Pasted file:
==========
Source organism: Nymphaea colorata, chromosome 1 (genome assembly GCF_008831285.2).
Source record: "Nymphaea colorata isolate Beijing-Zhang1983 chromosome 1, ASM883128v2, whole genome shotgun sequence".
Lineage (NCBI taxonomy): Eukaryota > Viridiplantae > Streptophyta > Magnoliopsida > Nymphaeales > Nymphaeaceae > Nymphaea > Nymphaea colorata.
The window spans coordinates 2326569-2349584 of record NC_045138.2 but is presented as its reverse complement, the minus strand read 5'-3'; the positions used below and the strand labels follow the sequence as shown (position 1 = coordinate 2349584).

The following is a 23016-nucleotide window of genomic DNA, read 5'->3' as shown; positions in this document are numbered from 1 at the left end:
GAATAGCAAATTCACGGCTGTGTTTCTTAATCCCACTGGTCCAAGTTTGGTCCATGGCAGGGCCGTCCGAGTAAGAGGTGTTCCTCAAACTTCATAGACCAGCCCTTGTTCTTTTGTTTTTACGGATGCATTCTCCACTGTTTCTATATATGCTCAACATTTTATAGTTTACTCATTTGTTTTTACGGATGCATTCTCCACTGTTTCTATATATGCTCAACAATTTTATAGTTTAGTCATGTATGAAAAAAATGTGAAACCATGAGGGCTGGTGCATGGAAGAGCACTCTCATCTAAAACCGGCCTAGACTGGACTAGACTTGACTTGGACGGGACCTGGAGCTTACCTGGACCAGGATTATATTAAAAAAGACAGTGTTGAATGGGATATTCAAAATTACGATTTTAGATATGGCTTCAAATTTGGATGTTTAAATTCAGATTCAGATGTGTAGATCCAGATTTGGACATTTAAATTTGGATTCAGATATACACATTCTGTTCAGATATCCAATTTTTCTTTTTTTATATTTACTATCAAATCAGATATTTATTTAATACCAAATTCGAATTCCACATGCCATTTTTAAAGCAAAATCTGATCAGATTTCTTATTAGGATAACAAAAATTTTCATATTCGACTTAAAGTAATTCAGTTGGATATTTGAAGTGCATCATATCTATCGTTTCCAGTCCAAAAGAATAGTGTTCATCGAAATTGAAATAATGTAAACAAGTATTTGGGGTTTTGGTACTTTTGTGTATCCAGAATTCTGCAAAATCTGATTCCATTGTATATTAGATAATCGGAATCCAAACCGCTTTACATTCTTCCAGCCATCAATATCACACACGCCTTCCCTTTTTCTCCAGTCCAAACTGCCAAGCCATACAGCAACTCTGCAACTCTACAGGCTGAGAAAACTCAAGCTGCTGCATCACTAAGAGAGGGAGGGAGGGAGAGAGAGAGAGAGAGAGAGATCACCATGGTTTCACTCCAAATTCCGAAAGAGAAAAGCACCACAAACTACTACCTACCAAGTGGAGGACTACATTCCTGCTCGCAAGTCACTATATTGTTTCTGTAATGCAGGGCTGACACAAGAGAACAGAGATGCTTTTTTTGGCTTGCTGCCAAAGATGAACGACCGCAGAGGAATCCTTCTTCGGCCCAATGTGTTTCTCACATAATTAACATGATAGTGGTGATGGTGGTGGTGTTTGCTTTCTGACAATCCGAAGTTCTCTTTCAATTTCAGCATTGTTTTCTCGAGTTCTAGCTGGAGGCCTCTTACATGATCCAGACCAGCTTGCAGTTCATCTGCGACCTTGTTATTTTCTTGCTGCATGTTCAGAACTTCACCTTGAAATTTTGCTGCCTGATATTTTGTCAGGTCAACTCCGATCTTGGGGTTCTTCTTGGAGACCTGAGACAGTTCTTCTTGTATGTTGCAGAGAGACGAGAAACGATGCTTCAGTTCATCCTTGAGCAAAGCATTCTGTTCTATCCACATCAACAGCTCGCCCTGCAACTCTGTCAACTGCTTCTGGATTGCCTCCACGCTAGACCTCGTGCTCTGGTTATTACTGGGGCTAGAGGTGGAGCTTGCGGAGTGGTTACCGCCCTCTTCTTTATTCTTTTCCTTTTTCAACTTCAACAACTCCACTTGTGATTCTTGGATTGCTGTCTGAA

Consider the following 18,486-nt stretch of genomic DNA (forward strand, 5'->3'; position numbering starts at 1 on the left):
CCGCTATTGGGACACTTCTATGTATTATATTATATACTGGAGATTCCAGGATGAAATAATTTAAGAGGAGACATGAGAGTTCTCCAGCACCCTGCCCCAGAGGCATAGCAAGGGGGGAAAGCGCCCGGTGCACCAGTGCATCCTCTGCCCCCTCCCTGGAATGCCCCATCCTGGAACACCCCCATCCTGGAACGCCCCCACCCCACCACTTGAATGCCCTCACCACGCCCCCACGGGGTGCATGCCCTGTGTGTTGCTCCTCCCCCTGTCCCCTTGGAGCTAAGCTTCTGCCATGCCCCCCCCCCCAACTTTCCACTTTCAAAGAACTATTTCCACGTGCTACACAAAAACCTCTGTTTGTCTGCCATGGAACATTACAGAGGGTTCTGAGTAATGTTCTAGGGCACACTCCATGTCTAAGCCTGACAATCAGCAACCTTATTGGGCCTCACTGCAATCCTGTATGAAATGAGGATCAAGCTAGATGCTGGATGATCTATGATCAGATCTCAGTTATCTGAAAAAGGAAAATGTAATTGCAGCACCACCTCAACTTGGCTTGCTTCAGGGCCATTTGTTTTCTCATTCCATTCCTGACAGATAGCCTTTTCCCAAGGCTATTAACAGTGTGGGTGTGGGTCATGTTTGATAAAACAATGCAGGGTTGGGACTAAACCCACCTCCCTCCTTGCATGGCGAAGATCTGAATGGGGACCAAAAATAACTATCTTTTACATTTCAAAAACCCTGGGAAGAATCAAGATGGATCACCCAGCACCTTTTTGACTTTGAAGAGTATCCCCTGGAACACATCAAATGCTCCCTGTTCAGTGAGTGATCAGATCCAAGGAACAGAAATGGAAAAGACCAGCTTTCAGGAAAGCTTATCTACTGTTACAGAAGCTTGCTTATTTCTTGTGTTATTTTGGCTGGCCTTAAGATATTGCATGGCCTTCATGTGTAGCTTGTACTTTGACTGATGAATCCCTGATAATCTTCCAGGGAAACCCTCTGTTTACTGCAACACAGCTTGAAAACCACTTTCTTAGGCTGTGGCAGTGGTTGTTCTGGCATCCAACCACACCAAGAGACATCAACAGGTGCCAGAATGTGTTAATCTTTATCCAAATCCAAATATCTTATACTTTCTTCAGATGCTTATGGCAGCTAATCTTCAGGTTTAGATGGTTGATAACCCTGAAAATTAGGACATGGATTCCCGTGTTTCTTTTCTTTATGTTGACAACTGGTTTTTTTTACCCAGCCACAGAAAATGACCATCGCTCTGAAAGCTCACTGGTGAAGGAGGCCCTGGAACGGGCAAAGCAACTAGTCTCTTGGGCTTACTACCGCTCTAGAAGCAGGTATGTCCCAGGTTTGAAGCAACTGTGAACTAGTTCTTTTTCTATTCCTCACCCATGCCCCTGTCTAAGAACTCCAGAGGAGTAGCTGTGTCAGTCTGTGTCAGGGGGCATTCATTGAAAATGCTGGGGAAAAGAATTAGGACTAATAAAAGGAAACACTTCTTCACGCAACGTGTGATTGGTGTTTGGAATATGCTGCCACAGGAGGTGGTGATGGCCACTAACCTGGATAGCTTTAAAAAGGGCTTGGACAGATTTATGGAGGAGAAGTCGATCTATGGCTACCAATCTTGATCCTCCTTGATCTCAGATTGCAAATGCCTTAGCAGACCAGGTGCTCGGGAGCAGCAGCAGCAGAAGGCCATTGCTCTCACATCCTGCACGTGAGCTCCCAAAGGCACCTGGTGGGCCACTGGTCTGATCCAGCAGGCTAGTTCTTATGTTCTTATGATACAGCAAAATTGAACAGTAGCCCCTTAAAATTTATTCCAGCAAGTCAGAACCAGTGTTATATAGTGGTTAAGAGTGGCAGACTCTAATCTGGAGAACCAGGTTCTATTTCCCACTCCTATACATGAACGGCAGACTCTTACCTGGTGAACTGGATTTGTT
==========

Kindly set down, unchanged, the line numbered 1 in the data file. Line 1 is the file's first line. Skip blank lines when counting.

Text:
Source organism: Nymphaea colorata, chromosome 1 (genome assembly GCF_008831285.2).